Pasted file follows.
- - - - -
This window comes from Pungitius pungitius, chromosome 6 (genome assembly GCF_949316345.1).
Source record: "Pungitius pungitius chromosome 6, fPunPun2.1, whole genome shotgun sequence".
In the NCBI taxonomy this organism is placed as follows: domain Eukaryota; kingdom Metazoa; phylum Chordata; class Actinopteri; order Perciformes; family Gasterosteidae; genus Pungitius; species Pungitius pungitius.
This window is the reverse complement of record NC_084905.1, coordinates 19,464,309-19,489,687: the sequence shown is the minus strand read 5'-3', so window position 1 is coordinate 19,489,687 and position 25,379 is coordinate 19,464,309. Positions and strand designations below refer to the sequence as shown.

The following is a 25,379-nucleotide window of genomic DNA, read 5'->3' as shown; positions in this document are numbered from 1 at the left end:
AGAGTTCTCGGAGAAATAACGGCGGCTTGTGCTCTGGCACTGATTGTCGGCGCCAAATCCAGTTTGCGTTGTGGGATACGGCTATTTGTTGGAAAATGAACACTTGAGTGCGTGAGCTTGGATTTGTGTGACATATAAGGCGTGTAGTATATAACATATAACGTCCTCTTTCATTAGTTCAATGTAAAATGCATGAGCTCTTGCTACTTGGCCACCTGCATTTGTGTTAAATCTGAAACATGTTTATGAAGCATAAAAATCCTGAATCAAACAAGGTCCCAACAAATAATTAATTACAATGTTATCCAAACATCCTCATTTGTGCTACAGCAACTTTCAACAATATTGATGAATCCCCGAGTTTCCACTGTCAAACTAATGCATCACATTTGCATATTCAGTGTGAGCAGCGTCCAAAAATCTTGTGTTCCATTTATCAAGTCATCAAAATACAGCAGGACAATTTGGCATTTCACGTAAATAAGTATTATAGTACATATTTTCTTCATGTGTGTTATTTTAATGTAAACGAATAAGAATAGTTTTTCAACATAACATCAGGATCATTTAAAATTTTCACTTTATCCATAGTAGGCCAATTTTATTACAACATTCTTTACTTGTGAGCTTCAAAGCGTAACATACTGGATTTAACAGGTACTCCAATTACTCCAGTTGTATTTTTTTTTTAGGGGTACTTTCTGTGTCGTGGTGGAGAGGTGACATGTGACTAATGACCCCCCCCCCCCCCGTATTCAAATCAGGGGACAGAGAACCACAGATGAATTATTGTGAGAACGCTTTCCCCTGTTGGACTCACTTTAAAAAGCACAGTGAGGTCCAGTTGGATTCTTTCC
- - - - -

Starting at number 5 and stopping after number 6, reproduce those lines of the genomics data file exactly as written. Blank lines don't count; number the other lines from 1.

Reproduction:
The following is a 25,379-nucleotide window of genomic DNA, read 5'->3' as shown; positions in this document are numbered from 1 at the left end:
AGAGTTCTCGGAGAAATAACGGCGGCTTGTGCTCTGGCACTGATTGTCGGCGCCAAATCCAGTTTGCGTTGTGGGATACGGCTATTTGTTGGAAAATGAACACTTGAGTGCGTGAGCTTGGATTTGTGTGACATATAAGGCGTGTAGTATATAACATATAACGTCCTCTTTCATTAGTTCAATGTAAAATGCATGAGCTCTTGCTACTTGGCCACCTGCATTTGTGTTAAATCTGAAACATGTTTATGAAGCATAAAAATCCTGAATCAAACAAGGTCCCAACAAATAATTAATTACAATGTTATCCAAACATCCTCATTTGTGCTACAGCAACTTTCAACAATATTGATGAATCCCCGAGTTTCCACTGTCAAACTAATGCATCACATTTGCATATTCAGTGTGAGCAGCGTCCAAAAATCTTGTGTTCCATTTATCAAGTCATCAAAATACAGCAGGACAATTTGGCATTTCACGTAAATAAGTATTATAGTACATATTTTCTTCATGTGTGTTATTTTAATGTAAACGAATAAGAATAGTTTTTCAACATAACATCAGGATCATTTAAAATTTTCACTTTATCCATAGTAGGCCAATTTTATTACAACATTCTTTACTTGTGAGCTTCAAAGCGTAACATACTGGATTTAACAGGTACTCCAATTACTCCAGTTGTATTTTTTTTTTAGGGGTACTTTCTGTGTCGTGGTGGAGAGGTGACATGTGACTAATGACCCCCCCCCCCCCCGTATTCAAATCAGGGGACAGAGAACCACAGATGAATTATTGTGAGAACGCTTTCCCCTGTTGGACTCACTTTAAAAAGCACAGTGAGGTCCAGTTGGATTCTTTCC